By Greta Mart, KHNS
When a routine test indicated there might be dangerous bacteria in Haines’ drinking water last month, Alaska’s environmental health department ordered residents and businesses to boil all municipal tap water before consumption. The E.coli scare faded two days later when another water test came back clear.
But the boil order had already taken a toll on local businesses, including eateries. The Haines Chamber of Commerce plans to ask the borough to draw up procedures to mitigate that impact if a water scare were to happen again.
Adam Richard is owner and chef at the Fireweed Restaurant. He says the boil order made it impractical to stay open. They closed for two lunches and one dinner service.
“It was a good chunk of money, it was in the thousands of dollars, especially when you include all the employees’ wages and tips that they make, it was definitely a financial hit for everybody in the restaurant,” said Richard.
Sarah Jaymont, owner of Sarah J’s Café, says she also closed early after learning of the notice.
“The next day I rallied and came in and boiled I don’t even know how many gallons of water to run our business…I shut the business on Friday, I didn’t have it in me to boil water like that again. And that was a surprise cruise ship day… So I lost a fair amount of revenue on Friday, not being open with a huge boat in town,” said Jaymont.
With income and public health at stake, some eatery owners are concerned with the way they were notified of the boil order. The Haines Chamber of Commerce plans to ask the borough to establish new guidelines for handling future water contamination scares, particularly when it comes to alerting restaurants.
Chamber Board President Kyle Gray wants the borough to set up effective communication and protocols to help businesses stay open or possibly deal with financial losses during boil orders.
“The Borough – they are held to certain regulations so they had to do what they had to do, which was give the boil water notice, which is what they should have done,” said Gray. “And it’s our job to look out for the business community. I guess we’re going to want to know if there is anything they can do to mitigate that in the future, if something like that were to ever happen again. Specifically for the businesses.”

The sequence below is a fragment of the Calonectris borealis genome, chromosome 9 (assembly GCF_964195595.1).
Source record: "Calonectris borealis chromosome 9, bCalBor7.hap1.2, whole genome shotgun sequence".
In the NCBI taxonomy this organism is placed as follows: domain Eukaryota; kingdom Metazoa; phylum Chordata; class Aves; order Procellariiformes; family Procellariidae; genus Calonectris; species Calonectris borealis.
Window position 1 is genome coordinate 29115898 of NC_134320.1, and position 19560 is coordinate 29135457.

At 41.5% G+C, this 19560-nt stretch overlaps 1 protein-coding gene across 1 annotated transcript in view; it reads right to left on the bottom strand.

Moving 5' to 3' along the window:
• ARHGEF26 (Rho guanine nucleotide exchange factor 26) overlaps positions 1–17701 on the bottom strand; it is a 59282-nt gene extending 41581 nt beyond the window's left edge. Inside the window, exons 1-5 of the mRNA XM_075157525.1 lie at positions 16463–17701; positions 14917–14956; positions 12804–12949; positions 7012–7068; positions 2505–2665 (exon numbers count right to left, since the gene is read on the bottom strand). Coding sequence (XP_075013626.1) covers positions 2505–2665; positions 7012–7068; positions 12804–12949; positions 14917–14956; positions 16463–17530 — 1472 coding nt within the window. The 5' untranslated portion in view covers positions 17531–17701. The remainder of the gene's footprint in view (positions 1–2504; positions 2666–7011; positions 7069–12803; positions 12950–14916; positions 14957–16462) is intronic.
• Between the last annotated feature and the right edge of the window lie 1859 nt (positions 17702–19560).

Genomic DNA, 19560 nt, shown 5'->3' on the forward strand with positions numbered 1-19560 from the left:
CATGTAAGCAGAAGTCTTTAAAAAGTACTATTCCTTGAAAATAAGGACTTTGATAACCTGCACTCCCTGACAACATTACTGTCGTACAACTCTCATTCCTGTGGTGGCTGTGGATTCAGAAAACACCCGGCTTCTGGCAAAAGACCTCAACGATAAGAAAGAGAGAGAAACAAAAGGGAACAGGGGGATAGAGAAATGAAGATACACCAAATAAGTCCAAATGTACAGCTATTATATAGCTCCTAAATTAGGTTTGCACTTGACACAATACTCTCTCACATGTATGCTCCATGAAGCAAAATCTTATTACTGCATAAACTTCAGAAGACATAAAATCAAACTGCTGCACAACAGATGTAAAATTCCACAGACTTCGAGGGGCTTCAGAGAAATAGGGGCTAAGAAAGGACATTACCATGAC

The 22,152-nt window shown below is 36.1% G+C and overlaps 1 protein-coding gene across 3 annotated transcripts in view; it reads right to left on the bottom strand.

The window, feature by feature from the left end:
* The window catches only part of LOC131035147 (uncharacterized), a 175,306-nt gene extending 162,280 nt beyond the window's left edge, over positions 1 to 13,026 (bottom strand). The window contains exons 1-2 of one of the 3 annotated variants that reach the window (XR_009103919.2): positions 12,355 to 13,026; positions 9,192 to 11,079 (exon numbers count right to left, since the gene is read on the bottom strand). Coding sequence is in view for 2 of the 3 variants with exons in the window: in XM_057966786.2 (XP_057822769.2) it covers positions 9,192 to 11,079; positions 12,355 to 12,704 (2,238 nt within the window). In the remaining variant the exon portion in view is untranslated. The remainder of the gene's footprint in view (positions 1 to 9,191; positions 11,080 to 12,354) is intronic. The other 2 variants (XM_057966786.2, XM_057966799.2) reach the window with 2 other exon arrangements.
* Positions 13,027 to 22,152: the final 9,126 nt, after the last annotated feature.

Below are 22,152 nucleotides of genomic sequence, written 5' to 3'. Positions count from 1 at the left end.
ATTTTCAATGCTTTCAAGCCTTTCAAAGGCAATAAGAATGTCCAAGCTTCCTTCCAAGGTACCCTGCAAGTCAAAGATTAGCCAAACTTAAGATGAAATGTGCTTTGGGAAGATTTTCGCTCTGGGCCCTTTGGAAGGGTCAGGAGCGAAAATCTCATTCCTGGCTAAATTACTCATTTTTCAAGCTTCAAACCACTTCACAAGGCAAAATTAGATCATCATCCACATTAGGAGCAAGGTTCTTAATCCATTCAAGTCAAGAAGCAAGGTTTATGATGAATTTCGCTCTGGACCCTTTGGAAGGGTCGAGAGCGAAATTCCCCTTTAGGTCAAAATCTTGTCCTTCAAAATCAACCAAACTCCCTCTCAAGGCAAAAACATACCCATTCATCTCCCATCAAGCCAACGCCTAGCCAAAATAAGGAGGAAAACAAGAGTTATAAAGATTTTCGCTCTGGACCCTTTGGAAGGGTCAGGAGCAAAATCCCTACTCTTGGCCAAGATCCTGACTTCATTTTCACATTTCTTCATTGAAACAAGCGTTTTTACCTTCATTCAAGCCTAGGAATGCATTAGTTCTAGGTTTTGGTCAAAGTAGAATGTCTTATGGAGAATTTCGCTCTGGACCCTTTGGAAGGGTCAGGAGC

According to state laws, the owner of the water system is responsible for alerting consumers that a boil notice has been issued by the state. In Haines’ case, that’s the borough.
“The day we found out, we had members of water/sewer crew out providing leaflets to residents and businesses…the mayor and I went out together and we went to every business that’s in the food service industry; every business that is heavily reliant on water to talk with them and provide them the information we had so they had a good understanding of what was going on,” Borough Manager Dave Sosa.
But Richard and Jaymont say they found out in a different way.
“We got a call from another restaurant that let us know. So we just checked the borough website and the next day we made some phone calls to the borough. We hadn’t been notified directly by them,” said Richard.
Jaymont says she first learned of the boil notice from a customer, and didn’t get official word from city workers until about 7 p.m. on June 24th – the day the boil notice went into effect.
“Knowing that other establishments around town had been notified before five p.m. really upset me. So I think that some sort of standard operating procedure that says OK, all food establishments, all restaurants that are serving the public water and are using the water….there’s got to be some sort of chain of action that they are the priorities,” said Jaymont. “Knowing that offices and grocery stores are – not that grocery stores aren’t important – but they aren’t handing over fists of smoothies and cups of water and stuff that people are consuming. Like what if it was for real?”
Although communication could have been better, Richard and Jaymont say they’re grateful to have access to clean water in the first place in a remote town like Haines.
“I know people work really hard to provide those services for us. So I try not to take it for granted that we have those things and just get angry that we didn’t have water for a day,” Richard said.
“I don’t know, I think it hit home for me how much our community, this is such a valued resource. It would be great if we had a better measure to be checking and testing our own stuff so that maybe a false positive doesn’t happen in the future,” Jaymont said.
The boil notice was rescinded two days after it was issued – when another test of the water came back normal. Borough employees say they are trying to determine the cause of the positive test. Interim Public Facilities Director Brian Lemcke says it’s possible it was a false positive or human error but they don’t know for certain.